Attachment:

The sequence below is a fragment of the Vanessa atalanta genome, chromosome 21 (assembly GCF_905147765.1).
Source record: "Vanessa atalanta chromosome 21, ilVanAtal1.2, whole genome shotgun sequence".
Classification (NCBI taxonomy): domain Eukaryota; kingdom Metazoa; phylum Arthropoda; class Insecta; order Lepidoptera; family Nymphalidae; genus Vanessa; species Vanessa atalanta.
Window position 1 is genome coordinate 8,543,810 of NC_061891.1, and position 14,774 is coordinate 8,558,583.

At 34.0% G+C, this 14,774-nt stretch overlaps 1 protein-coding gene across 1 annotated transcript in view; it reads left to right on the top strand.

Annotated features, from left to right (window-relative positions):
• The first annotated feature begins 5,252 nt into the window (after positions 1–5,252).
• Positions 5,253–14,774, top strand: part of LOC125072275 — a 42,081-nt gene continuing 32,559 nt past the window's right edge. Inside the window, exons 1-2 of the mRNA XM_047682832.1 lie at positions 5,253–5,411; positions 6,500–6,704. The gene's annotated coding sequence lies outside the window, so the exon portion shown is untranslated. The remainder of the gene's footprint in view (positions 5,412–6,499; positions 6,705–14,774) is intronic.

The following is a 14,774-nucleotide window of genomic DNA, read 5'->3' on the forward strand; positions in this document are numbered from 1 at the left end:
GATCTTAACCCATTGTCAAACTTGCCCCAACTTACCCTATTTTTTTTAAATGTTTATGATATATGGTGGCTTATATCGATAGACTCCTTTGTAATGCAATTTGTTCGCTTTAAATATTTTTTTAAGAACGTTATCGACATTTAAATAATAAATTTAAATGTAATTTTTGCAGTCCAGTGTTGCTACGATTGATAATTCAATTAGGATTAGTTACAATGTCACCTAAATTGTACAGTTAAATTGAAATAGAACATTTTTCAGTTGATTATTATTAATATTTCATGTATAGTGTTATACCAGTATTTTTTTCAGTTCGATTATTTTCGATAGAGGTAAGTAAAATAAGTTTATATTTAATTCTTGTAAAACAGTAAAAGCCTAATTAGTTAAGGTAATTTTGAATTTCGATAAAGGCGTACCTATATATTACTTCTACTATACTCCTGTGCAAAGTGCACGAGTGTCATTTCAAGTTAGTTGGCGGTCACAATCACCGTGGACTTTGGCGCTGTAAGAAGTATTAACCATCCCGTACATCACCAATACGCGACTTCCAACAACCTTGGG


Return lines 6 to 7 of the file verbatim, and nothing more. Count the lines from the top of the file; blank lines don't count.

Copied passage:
Annotated features, from left to right (window-relative positions):
• The first annotated feature begins 5,252 nt into the window (after positions 1–5,252).